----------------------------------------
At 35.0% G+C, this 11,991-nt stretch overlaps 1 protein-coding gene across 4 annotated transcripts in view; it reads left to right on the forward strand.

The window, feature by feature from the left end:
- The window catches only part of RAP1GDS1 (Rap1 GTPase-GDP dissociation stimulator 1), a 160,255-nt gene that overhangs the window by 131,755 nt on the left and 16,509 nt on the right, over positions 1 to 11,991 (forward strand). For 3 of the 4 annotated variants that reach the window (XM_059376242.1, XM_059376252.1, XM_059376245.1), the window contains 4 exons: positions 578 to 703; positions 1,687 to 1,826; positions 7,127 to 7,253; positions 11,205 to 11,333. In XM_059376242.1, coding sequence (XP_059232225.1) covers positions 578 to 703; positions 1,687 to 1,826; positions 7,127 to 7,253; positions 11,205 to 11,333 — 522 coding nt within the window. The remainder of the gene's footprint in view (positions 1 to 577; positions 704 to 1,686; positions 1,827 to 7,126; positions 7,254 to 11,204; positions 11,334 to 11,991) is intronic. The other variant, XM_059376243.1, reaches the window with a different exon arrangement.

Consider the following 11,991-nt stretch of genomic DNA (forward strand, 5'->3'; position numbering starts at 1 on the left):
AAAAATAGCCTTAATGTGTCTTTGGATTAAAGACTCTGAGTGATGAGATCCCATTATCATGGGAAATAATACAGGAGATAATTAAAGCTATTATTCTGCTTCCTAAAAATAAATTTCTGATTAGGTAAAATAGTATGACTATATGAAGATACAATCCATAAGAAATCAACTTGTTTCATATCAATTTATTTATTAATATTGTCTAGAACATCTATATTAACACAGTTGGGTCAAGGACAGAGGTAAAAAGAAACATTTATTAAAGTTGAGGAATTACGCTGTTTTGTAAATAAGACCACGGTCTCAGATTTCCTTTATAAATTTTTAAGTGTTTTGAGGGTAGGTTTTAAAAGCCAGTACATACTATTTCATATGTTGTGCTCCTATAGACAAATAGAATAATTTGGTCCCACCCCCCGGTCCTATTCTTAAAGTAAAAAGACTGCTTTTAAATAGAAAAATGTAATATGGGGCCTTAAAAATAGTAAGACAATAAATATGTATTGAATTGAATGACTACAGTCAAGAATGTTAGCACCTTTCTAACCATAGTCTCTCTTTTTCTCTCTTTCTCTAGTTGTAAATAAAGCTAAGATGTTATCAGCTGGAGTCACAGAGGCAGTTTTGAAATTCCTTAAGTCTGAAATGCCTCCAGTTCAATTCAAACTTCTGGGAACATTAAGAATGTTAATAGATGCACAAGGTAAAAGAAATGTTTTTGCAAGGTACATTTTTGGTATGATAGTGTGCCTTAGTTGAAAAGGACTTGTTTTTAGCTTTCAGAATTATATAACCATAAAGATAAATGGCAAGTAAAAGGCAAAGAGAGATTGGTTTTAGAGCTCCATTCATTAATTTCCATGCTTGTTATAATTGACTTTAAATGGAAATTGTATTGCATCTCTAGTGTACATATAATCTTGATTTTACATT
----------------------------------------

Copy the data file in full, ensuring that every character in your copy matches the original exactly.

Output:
At 35.0% G+C, this 11,991-nt stretch overlaps 1 protein-coding gene across 4 annotated transcripts in view; it reads left to right on the forward strand.

The window, feature by feature from the left end:
- The window catches only part of RAP1GDS1 (Rap1 GTPase-GDP dissociation stimulator 1), a 160,255-nt gene that overhangs the window by 131,755 nt on the left and 16,509 nt on the right, over positions 1 to 11,991 (forward strand). For 3 of the 4 annotated variants that reach the window (XM_059376242.1, XM_059376252.1, XM_059376245.1), the window contains 4 exons: positions 578 to 703; positions 1,687 to 1,826; positions 7,127 to 7,253; positions 11,205 to 11,333. In XM_059376242.1, coding sequence (XP_059232225.1) covers positions 578 to 703; positions 1,687 to 1,826; positions 7,127 to 7,253; positions 11,205 to 11,333 — 522 coding nt within the window. The remainder of the gene's footprint in view (positions 1 to 577; positions 704 to 1,686; positions 1,827 to 7,126; positions 7,254 to 11,204; positions 11,334 to 11,991) is intronic. The other variant, XM_059376243.1, reaches the window with a different exon arrangement.

Consider the following 11,991-nt stretch of genomic DNA (forward strand, 5'->3'; position numbering starts at 1 on the left):
AAAAATAGCCTTAATGTGTCTTTGGATTAAAGACTCTGAGTGATGAGATCCCATTATCATGGGAAATAATACAGGAGATAATTAAAGCTATTATTCTGCTTCCTAAAAATAAATTTCTGATTAGGTAAAATAGTATGACTATATGAAGATACAATCCATAAGAAATCAACTTGTTTCATATCAATTTATTTATTAATATTGTCTAGAACATCTATATTAACACAGTTGGGTCAAGGACAGAGGTAAAAAGAAACATTTATTAAAGTTGAGGAATTACGCTGTTTTGTAAATAAGACCACGGTCTCAGATTTCCTTTATAAATTTTTAAGTGTTTTGAGGGTAGGTTTTAAAAGCCAGTACATACTATTTCATATGTTGTGCTCCTATAGACAAATAGAATAATTTGGTCCCACCCCCCGGTCCTATTCTTAAAGTAAAAAGACTGCTTTTAAATAGAAAAATGTAATATGGGGCCTTAAAAATAGTAAGACAATAAATATGTATTGAATTGAATGACTACAGTCAAGAATGTTAGCACCTTTCTAACCATAGTCTCTCTTTTTCTCTCTTTCTCTAGTTGTAAATAAAGCTAAGATGTTATCAGCTGGAGTCACAGAGGCAGTTTTGAAATTCCTTAAGTCTGAAATGCCTCCAGTTCAATTCAAACTTCTGGGAACATTAAGAATGTTAATAGATGCACAAGGTAAAAGAAATGTTTTTGCAAGGTACATTTTTGGTATGATAGTGTGCCTTAGTTGAAAAGGACTTGTTTTTAGCTTTCAGAATTATATAACCATAAAGATAAATGGCAAGTAAAAGGCAAAGAGAGATTGGTTTTAGAGCTCCATTCATTAATTTCCATGCTTGTTATAATTGACTTTAAATGGAAATTGTATTGCATCTCTAGTGTACATATAATCTTGATTTTACATT